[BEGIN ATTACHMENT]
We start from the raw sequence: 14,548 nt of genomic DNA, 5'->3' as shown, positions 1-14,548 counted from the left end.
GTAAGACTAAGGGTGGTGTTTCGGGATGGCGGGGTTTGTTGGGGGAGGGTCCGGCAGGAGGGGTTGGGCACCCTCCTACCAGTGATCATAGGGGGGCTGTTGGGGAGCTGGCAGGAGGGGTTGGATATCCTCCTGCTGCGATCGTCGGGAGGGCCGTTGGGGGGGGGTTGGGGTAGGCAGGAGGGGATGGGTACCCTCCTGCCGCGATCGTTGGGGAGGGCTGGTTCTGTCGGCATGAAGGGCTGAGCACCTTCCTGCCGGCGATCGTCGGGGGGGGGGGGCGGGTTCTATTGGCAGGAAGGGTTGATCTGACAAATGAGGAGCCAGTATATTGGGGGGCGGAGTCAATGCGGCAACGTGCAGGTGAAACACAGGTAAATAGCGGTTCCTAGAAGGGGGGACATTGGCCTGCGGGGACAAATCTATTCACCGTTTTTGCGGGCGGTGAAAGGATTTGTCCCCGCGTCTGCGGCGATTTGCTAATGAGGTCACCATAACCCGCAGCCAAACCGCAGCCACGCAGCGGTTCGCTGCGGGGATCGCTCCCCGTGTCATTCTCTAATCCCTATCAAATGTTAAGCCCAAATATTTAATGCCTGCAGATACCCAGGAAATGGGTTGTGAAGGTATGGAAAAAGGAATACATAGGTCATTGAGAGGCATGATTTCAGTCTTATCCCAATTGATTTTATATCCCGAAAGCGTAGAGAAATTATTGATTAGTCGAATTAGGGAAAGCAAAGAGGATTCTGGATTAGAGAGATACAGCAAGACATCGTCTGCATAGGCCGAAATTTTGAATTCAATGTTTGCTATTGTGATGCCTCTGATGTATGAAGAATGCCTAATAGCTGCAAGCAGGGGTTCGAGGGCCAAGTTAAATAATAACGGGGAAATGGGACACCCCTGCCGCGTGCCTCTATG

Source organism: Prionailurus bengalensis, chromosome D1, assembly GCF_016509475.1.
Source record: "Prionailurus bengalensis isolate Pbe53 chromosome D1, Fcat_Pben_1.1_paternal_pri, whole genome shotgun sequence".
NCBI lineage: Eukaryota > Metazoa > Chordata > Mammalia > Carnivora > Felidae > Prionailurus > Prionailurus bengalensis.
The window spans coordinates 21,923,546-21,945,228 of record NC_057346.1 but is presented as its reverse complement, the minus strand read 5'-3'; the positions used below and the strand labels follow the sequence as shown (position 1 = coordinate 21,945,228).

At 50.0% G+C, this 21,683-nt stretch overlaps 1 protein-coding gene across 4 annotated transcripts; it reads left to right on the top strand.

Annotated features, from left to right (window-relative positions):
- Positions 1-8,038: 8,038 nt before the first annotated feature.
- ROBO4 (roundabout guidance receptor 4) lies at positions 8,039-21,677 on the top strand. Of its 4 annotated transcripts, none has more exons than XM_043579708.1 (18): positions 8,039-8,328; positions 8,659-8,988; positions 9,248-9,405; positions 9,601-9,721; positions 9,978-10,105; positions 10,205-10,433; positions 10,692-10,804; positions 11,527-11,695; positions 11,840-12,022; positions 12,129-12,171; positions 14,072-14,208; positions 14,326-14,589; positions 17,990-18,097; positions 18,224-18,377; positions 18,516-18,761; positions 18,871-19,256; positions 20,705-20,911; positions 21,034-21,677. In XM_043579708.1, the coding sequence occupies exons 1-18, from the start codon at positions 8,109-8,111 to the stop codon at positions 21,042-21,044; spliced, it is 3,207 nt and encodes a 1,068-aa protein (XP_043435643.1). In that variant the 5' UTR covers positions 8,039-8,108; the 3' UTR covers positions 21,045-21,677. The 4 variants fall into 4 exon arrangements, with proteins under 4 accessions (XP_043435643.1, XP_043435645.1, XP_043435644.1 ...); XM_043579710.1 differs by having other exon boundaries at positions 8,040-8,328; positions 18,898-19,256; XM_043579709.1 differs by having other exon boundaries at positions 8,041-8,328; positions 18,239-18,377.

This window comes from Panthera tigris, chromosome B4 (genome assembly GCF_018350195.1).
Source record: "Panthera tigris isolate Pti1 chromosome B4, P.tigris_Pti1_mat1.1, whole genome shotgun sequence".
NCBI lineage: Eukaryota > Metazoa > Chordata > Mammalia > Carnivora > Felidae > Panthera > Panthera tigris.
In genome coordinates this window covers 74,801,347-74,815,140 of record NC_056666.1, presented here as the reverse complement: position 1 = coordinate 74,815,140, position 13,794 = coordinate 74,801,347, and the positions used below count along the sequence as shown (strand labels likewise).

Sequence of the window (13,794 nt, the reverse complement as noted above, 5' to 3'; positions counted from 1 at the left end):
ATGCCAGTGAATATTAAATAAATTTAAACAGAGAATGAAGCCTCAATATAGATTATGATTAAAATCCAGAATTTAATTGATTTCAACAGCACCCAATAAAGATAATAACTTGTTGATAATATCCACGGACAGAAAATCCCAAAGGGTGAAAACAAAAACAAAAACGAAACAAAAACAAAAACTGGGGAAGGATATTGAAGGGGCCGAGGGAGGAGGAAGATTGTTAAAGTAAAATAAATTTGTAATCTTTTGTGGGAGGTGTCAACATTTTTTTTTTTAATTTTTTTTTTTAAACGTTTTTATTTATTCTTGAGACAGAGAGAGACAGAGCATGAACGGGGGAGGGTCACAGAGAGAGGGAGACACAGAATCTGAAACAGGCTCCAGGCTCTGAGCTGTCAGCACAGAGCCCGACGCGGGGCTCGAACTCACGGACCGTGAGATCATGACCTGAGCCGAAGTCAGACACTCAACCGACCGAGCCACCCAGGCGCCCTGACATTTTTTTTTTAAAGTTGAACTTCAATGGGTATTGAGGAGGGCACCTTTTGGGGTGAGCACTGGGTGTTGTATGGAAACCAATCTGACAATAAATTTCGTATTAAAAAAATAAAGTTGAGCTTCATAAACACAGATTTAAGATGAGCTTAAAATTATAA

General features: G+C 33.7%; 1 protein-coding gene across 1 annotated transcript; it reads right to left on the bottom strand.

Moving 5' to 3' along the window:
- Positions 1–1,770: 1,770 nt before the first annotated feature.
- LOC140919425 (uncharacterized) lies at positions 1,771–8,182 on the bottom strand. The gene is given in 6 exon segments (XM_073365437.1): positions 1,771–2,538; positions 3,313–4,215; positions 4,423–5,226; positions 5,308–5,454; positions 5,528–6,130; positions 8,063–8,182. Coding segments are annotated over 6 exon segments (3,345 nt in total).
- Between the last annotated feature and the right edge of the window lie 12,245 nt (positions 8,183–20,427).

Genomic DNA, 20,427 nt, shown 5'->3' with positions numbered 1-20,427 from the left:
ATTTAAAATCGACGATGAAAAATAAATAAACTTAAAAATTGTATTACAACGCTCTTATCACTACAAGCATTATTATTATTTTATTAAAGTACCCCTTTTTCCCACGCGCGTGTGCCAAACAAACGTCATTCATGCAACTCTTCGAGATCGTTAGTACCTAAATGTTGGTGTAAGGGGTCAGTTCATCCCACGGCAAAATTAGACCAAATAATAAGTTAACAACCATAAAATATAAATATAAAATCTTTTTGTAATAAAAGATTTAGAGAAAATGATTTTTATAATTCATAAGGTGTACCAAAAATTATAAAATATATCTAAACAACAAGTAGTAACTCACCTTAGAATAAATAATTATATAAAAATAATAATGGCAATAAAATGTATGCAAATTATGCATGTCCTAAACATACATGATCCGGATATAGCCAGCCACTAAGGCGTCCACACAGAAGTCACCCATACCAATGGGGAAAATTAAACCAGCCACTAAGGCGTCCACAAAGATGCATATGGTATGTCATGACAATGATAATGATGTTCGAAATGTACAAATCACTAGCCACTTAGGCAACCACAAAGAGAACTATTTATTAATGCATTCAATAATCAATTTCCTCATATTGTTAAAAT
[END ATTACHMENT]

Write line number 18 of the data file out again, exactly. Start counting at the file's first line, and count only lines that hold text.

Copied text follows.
Moving 5' to 3' along the window: